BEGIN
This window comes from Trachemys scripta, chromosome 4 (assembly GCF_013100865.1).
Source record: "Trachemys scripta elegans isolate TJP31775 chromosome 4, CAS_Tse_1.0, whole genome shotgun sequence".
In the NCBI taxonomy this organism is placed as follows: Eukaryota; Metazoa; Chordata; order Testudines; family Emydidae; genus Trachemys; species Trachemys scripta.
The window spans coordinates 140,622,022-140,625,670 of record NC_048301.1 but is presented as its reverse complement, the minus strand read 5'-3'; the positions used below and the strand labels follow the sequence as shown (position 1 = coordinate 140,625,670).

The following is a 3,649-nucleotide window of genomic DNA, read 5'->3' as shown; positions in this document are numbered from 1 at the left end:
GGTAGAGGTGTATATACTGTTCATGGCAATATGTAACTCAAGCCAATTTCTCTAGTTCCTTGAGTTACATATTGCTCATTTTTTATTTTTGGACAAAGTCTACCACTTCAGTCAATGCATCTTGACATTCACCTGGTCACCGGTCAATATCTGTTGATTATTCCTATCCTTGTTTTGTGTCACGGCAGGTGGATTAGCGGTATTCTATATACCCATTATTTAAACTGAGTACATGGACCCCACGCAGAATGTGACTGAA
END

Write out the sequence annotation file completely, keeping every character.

This window comes from Trachemys scripta, chromosome 4 (assembly GCF_013100865.1).
Source record: "Trachemys scripta elegans isolate TJP31775 chromosome 4, CAS_Tse_1.0, whole genome shotgun sequence".
In the NCBI taxonomy this organism is placed as follows: Eukaryota; Metazoa; Chordata; order Testudines; family Emydidae; genus Trachemys; species Trachemys scripta.
The window spans coordinates 140,622,022-140,625,670 of record NC_048301.1 but is presented as its reverse complement, the minus strand read 5'-3'; the positions used below and the strand labels follow the sequence as shown (position 1 = coordinate 140,625,670).

The following is a 3,649-nucleotide window of genomic DNA, read 5'->3' as shown; positions in this document are numbered from 1 at the left end:
GGTAGAGGTGTATATACTGTTCATGGCAATATGTAACTCAAGCCAATTTCTCTAGTTCCTTGAGTTACATATTGCTCATTTTTTATTTTTGGACAAAGTCTACCACTTCAGTCAATGCATCTTGACATTCACCTGGTCACCGGTCAATATCTGTTGATTATTCCTATCCTTGTTTTGTGTCACGGCAGGTGGATTAGCGGTATTCTATATACCCATTATTTAAACTGAGTACATGGACCCCACGCAGAATGTGACTGAA